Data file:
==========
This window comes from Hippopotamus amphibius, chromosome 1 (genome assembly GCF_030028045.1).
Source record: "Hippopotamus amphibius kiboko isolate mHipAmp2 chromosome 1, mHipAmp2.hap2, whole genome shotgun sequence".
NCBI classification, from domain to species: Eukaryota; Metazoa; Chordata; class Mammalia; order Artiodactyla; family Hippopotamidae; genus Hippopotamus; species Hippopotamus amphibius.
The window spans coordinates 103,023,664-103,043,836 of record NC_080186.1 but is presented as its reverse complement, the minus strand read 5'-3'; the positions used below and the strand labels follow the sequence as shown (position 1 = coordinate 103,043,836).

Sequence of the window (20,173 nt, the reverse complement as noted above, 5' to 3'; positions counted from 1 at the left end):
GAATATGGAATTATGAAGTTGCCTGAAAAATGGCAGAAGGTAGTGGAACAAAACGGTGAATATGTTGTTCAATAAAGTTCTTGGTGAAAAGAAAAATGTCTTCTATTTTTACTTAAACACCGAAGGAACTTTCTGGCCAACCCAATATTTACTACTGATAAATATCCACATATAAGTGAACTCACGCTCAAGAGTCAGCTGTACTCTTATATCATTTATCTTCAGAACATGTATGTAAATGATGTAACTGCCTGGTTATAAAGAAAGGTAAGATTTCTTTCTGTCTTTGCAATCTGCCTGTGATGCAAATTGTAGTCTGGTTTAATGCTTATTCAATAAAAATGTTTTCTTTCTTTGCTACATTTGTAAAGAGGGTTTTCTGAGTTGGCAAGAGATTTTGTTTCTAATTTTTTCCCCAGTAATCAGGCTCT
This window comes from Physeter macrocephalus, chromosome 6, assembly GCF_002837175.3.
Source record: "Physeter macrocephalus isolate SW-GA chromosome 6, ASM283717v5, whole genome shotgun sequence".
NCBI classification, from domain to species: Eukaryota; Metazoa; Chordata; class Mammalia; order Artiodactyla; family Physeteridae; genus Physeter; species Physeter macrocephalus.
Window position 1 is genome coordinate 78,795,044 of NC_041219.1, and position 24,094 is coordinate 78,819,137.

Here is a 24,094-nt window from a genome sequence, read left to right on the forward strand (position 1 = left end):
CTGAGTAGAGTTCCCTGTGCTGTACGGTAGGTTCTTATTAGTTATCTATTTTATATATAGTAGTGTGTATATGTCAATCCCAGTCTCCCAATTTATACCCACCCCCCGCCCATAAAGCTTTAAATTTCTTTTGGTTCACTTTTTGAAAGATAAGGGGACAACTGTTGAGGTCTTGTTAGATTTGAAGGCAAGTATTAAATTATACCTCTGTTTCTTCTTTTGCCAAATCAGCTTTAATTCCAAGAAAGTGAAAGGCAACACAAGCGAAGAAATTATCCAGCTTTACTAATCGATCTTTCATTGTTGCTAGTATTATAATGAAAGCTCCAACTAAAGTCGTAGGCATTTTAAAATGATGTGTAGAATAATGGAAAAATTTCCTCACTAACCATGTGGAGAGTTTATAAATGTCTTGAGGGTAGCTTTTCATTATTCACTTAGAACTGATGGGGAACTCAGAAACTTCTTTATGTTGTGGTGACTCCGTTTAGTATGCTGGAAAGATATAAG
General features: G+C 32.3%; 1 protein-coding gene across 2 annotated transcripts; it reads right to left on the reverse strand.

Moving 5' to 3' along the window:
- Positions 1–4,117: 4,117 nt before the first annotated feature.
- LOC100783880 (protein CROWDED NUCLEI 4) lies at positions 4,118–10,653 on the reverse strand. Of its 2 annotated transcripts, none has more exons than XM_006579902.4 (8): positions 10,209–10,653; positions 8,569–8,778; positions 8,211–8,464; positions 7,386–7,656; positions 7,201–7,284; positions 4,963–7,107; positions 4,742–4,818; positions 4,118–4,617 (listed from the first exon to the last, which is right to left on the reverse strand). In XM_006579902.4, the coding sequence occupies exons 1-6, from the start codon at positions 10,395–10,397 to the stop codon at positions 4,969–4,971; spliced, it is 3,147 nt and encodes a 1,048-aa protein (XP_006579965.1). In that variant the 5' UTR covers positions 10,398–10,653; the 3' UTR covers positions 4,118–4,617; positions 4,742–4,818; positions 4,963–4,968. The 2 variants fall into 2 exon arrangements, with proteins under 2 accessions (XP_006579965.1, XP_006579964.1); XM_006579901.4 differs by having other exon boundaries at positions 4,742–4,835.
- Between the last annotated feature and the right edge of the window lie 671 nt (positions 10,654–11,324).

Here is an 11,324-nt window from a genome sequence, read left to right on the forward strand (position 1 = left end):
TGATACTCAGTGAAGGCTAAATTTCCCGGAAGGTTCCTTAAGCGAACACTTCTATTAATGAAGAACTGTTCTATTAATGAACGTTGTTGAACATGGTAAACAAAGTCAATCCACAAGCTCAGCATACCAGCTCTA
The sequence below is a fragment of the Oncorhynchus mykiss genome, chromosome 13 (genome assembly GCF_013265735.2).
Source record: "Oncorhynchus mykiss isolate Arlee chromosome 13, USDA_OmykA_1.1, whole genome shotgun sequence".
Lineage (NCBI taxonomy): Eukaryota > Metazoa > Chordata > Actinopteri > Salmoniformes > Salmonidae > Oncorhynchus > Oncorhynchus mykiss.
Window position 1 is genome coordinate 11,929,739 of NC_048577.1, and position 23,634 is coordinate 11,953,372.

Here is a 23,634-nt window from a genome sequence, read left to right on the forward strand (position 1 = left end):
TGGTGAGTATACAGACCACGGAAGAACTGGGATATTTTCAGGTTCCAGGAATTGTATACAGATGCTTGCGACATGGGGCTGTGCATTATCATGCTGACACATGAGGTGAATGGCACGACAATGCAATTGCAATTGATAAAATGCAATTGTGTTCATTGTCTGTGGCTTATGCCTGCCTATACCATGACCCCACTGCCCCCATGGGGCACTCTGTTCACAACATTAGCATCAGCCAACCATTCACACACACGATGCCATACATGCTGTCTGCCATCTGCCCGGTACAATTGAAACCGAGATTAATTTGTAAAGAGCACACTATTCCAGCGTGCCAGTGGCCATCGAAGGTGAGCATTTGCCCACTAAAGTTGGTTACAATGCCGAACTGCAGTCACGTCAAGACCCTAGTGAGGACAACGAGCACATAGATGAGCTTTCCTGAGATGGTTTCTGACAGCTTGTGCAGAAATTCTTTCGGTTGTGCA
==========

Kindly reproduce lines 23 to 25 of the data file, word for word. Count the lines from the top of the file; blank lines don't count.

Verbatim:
Window position 1 is genome coordinate 11,929,739 of NC_048577.1, and position 23,634 is coordinate 11,953,372.

Here is a 23,634-nt window from a genome sequence, read left to right on the forward strand (position 1 = left end):
TGGTGAGTATACAGACCACGGAAGAACTGGGATATTTTCAGGTTCCAGGAATTGTATACAGATGCTTGCGACATGGGGCTGTGCATTATCATGCTGACACATGAGGTGAATGGCACGACAATGCAATTGCAATTGATAAAATGCAATTGTGTTCATTGTCTGTGGCTTATGCCTGCCTATACCATGACCCCACTGCCCCCATGGGGCACTCTGTTCACAACATTAGCATCAGCCAACCATTCACACACACGATGCCATACATGCTGTCTGCCATCTGCCCGGTACAATTGAAACCGAGATTAATTTGTAAAGAGCACACTATTCCAGCGTGCCAGTGGCCATCGAAGGTGAGCATTTGCCCACTAAAGTTGGTTACAATGCCGAACTGCAGTCACGTCAAGACCCTAGTGAGGACAACGAGCACATAGATGAGCTTTCCTGAGATGGTTTCTGACAGCTTGTGCAGAAATTCTTTCGGTTGTGCA